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- 1. The Bayesian Optimization Algorithm with Substructural Local Search Claudio Lima, Martin Pelikan, Kumara Sastry, Martin Butz, David Goldberg, and Fernando Lobo
- 2. Overview Motivation Bayesian Optimization Algorithm (BOA) Modeling fitness in BOA Substructural Neighborhoods BOA with Substuctural Hillclimbing Results Conclusions Future Work 2 OBUPM 2006
- 3. Motivation Probabilistic models of EDAs allow better recombination of subsolutions Get we can more from these models? Yes! Efficiency enhancement on EDAs Evaluation relaxation Local search in substructural neighborhoods 3 OBUPM 2006
- 4. Bayesian Optimization Algorithm Pelikan, Goldberg, and Cantú-Paz (1999) Use Bayesian networks to model good solutions Model structure => acyclic directed graph Nodes represent variables Edges represent conditional dependencies Model parameters => conditional probabilities Conditional Probability Tables based on the observed frequencies Local structures: Decision Trees or Graphs 4 OBUPM 2006
- 5. Learning a Bayesian Network Start with an empty network (independence assumption) Perform operation that improves the metric the most Edge addition, edge removal, edge reversal Metric quantifies the likelihood of the model wrt data (good solutions) Stop when no more improvement is possible 5 OBUPM 2006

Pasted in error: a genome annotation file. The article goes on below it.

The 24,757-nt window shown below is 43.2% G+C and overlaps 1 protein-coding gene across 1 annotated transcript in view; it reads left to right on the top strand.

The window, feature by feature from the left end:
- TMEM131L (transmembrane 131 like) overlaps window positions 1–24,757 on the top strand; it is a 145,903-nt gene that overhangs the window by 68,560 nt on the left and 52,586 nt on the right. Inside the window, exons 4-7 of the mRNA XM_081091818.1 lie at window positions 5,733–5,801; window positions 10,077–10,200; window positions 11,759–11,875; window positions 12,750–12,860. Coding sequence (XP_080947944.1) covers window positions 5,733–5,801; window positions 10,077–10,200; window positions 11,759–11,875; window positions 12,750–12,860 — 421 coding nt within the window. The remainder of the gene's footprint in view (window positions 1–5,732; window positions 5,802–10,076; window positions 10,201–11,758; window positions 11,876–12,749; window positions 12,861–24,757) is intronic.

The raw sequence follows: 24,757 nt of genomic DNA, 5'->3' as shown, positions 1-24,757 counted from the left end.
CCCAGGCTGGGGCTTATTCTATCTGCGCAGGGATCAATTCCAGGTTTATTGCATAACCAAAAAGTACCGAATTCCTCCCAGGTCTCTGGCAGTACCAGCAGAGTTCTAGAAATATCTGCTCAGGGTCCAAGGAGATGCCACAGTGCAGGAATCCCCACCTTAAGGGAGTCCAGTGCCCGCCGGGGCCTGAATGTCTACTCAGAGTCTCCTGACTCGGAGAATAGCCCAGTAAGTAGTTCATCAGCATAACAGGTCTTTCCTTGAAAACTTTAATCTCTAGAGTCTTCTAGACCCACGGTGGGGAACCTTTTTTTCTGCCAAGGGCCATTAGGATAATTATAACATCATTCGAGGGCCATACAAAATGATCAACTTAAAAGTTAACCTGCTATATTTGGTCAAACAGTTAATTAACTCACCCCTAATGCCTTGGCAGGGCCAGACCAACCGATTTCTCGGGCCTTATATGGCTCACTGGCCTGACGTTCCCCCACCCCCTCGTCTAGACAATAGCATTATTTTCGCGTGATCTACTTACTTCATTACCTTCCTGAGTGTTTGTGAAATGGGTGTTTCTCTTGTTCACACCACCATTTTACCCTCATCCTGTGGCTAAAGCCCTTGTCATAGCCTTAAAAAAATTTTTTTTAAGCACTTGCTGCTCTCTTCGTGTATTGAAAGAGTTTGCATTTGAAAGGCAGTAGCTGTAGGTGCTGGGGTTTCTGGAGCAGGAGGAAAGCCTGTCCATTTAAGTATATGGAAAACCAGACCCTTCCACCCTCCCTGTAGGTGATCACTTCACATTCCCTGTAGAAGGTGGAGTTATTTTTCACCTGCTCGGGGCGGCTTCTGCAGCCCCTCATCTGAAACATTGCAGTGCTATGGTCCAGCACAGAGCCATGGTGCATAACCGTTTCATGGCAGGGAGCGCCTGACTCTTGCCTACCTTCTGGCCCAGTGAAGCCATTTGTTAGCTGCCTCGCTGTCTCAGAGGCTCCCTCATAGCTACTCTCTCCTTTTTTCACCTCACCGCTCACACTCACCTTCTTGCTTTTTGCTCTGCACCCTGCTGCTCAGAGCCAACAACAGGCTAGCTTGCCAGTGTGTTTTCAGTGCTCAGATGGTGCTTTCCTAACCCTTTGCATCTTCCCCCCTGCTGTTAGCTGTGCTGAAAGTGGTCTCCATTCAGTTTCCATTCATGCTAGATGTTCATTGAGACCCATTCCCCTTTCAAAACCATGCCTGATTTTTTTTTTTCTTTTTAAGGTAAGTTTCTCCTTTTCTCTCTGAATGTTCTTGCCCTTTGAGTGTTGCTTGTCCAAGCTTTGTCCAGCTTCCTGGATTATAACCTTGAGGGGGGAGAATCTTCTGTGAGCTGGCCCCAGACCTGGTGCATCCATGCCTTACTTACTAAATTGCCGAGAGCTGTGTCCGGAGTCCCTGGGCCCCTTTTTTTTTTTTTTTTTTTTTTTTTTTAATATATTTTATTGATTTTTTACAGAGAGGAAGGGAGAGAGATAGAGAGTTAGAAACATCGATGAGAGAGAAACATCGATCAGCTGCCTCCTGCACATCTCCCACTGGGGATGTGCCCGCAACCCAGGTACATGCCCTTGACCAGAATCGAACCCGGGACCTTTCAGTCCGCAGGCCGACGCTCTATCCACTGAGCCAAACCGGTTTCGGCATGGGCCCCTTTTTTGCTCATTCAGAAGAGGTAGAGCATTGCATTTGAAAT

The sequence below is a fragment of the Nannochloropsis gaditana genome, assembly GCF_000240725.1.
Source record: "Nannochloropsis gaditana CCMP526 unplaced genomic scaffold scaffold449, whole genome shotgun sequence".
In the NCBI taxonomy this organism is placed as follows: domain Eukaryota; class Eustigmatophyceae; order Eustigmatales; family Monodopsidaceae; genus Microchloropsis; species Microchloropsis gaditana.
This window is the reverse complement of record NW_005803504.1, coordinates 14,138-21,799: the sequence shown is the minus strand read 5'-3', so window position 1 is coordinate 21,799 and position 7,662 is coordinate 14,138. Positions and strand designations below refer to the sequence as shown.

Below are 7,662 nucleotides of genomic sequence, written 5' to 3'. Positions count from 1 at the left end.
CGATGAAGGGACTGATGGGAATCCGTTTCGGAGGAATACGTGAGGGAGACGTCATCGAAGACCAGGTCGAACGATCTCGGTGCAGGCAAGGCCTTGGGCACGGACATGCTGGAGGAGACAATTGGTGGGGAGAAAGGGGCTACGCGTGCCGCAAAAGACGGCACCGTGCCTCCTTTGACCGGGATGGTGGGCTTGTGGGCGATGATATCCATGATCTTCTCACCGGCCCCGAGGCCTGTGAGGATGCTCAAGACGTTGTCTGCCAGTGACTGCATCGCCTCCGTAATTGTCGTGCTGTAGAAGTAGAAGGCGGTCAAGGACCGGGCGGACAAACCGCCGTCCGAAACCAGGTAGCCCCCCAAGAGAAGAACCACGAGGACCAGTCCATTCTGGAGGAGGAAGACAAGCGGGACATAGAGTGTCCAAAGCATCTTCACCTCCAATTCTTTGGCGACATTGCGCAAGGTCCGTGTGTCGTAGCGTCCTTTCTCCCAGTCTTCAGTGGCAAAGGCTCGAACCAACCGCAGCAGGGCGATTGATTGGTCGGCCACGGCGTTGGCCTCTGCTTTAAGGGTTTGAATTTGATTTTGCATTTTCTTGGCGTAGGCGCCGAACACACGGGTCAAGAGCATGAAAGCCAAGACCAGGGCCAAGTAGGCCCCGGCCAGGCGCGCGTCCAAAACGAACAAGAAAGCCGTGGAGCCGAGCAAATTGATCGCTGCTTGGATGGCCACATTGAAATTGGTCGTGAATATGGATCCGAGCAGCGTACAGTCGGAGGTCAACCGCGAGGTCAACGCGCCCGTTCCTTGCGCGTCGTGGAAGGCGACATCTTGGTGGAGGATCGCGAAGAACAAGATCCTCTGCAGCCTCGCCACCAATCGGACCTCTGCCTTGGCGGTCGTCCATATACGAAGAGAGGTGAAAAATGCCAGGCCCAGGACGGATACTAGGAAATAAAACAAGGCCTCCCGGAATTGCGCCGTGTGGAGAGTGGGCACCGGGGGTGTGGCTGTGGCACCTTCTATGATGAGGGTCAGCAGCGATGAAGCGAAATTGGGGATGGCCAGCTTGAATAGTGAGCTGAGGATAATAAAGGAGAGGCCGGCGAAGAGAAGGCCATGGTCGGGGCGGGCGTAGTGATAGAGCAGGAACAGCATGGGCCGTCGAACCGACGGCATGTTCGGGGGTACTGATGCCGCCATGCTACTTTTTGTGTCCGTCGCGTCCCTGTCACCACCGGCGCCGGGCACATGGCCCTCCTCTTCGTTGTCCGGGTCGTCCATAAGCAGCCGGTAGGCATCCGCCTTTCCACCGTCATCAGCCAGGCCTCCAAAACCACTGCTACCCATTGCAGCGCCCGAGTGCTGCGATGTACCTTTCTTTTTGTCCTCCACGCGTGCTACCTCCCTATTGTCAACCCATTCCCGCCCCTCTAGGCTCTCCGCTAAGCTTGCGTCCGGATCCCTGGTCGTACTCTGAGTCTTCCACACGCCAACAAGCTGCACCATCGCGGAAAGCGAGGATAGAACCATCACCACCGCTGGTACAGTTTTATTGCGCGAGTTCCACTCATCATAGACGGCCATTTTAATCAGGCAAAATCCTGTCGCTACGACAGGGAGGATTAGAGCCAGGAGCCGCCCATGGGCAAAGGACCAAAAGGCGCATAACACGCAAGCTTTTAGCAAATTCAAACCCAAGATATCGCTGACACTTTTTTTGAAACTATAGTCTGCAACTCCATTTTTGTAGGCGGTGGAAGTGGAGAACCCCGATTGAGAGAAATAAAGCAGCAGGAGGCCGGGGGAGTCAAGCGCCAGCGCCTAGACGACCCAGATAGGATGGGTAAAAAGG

- 6. A 3-bit Example Model Structure Model Parameters Directed Acyclic Graph Conditional Probability Tables Decision Trees X2X3 P(X1=1|X2X3) X2 X2 X3 00 0.20 0 1 01 0.20 X3 P(x1=1) = 0.20 10 0.15 X1 0 1 11 0.45 P(x1=1) = 0.15 P(x1=1) = 0.45 6 OBUPM 2006
- 7. Modeling Fitness in BOA Bayesian networks extended to store a surrogate fitness model (Pelikan & Sastry,2004) The surrogate fitness is learned from a proportion of the population... ...and is used to estimate the fitness of the remaining individuals (therefore reducing evals) 7 OBUPM 2006
- 8. The same 3-bit Example X2X3 P(X1=1|X2X3) f(X1=0|X2X3) f(X1=1|X2X3) X2 00 0.20 -0.49 0.53 0 1 01 0.20 -0.38 0.51 10 0.15 -0.55 0.47 X3 P(X1=1) = 0.20 f(X1=0) = -0.48 11 0.45 -0.52 0.62 f(X1=1) = 0.54 0 1 P(X1=1) = 0.15 P(X1=1) = 0.45 f(X1=0) = -0.55 f(X1=0) = -0.52 f(X1=1) = 0.47 f(X1=1) = 0.62 Estimated fitness: 8 OBUPM 2006
- 9. Why Substructural Neighborhoods? An efficient mutation operator should search in the correct neighborhood Oftentimes this is done by incorportaring domain- or problem-specific knowledge However, efficiency typically does not generalize beyond a small number of applications Bitwise local search have more general applicability but with inferior results 9 OBUPM 2006
- 10. Substructural Neighborhoods Neighborhoods defined by the probabilistic model of EDAs Exploits the underlying problem structure while not loosing generality of application Exploration of neighborhoods respect dependencies between variables If [X1X2X3] form a linkage group, the neighborhood considered will be 000, 001, 010, ..., 111 10 OBUPM 2006
- 11. Substructural Local Search For uniformly-scaled decomposable problems, substructural local search scales as 0(2km1.5) (Sastry & Goldberg, 2004) Bitwise hillclimber: O( mk log(m) ) Extended Compact GA with substructural local search is more robust than either single- operator-based aproaches (Lima et al., 2005) 11 OBUPM 2006